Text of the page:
Sunday, December 19, 2010

Lunar Eclipse 2010 and Winter Solstice Shine in the Sky This December 21

Never miss this chance now! Isn’t that exciting that the first ever total lunar eclipse in two years will just happen during the shortest day of the year? And yes, it will happen, because a total lunar eclipse will be visible throughout the North and Central America from 8:40 pm EST, Monday, December 20, 2010 until 9:53 am Tuesday, December 21, 2010. The said celestial event is very first in almost three years.

For everybody’s information, the Winter solstice is Northern Hemisphere’s shortest day of the year, and the first day of the winter season. This is where sun will be visible in the lowest part of our sky because the North Pole of the earth will be pointing away from it.
Apparently, the Total lunar eclipse means the shadow of the earth (or also called Umbra) will fully cover the surface of the moon, making it partially, to almost invisible. During the “peak” of the eclipse, the earth’s umbra shadow will give the moon a red-brown like effect (moon looks like a cheese).  On Monday, the total lunar eclipse will take place at the same time as the winter solstice.The winter solstice played an important role in the Greco-Roman rituals.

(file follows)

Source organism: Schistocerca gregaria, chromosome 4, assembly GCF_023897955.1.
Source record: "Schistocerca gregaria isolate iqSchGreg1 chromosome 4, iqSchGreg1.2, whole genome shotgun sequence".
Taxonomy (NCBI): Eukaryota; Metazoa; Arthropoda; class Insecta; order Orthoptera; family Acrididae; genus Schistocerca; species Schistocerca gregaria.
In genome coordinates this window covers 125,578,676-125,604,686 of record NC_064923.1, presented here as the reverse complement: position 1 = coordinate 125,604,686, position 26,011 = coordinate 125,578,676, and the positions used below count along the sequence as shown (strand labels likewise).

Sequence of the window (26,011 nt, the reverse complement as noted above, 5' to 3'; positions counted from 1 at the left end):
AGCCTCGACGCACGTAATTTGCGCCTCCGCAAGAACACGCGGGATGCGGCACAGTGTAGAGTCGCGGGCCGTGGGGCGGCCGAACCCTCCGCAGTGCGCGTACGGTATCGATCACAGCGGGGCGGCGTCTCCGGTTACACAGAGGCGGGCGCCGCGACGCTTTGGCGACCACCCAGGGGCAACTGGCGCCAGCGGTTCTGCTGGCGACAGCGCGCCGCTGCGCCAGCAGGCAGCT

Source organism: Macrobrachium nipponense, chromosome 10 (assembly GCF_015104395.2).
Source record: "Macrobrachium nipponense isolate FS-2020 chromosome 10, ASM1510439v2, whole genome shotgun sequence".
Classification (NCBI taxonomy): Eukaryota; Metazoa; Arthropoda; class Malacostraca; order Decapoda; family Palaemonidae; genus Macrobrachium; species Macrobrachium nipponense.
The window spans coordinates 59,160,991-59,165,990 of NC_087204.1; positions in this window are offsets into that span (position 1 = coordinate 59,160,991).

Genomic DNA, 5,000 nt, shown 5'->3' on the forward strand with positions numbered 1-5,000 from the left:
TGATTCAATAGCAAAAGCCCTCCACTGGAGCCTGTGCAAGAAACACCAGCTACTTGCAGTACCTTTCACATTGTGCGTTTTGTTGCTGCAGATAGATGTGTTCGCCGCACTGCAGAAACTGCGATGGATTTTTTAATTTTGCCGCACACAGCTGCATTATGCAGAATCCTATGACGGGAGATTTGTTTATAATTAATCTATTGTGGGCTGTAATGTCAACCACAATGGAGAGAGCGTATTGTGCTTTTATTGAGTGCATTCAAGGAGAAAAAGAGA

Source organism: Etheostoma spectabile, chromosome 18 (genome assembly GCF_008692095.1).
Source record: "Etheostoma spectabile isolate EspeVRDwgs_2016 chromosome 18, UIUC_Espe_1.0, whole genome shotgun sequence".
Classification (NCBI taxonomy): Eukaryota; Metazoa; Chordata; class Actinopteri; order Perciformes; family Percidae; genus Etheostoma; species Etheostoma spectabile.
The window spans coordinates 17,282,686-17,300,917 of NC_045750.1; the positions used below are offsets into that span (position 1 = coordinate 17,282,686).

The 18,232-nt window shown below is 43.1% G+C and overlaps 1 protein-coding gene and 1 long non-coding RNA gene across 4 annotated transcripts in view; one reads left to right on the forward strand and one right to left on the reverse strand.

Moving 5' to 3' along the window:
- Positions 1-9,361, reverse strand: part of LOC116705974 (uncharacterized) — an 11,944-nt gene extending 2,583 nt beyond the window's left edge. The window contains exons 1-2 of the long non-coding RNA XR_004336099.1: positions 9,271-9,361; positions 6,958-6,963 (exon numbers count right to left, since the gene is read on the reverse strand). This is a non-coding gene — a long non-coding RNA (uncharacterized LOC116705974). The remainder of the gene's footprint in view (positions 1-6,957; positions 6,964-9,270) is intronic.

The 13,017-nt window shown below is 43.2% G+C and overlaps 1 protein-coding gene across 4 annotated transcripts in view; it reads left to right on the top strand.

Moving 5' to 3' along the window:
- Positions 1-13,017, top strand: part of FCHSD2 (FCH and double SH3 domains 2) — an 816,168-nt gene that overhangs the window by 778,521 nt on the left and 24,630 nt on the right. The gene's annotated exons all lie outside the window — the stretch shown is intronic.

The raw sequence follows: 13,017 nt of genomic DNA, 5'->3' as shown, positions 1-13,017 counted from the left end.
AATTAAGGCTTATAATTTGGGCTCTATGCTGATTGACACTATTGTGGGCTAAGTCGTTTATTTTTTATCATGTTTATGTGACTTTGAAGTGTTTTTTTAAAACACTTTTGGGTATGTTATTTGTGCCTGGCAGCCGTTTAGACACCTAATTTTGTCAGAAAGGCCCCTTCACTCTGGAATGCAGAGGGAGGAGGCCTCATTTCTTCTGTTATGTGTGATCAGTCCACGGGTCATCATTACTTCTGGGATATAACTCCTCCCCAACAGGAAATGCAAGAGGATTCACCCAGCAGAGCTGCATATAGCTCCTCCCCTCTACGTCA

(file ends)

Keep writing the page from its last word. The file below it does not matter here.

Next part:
On latest updates, the NASA uses Twitter to announce some of the activities scheduled in related to the total lunar eclipse. The government institution tweets:
“Did you know there is a lunar eclipse on Monday night? NASA has online activities and chats you can join us for,” and links to an article about the eclipse and information about events like live chat and photo sharing via Flickr.
“It’s seen as a time of rebirth or renewal because, astrologically, it’s a time where the light comes back,” Shane Hawkins, a professor of Greek and Roman studies at Carleton University in Ottawa, told the Montreal Gazette.
Moreso, Europe will be able to catch a glimpse of the beginning of the lunar eclipse, but Japan will be catching the ending.
This lunar eclipse is part of the Saros cycle, which is an eclipse cycle with a period of 18 years and a little over 11 days.  This cycle is useful for predicting the times of when nearly identical eclipses will occur.

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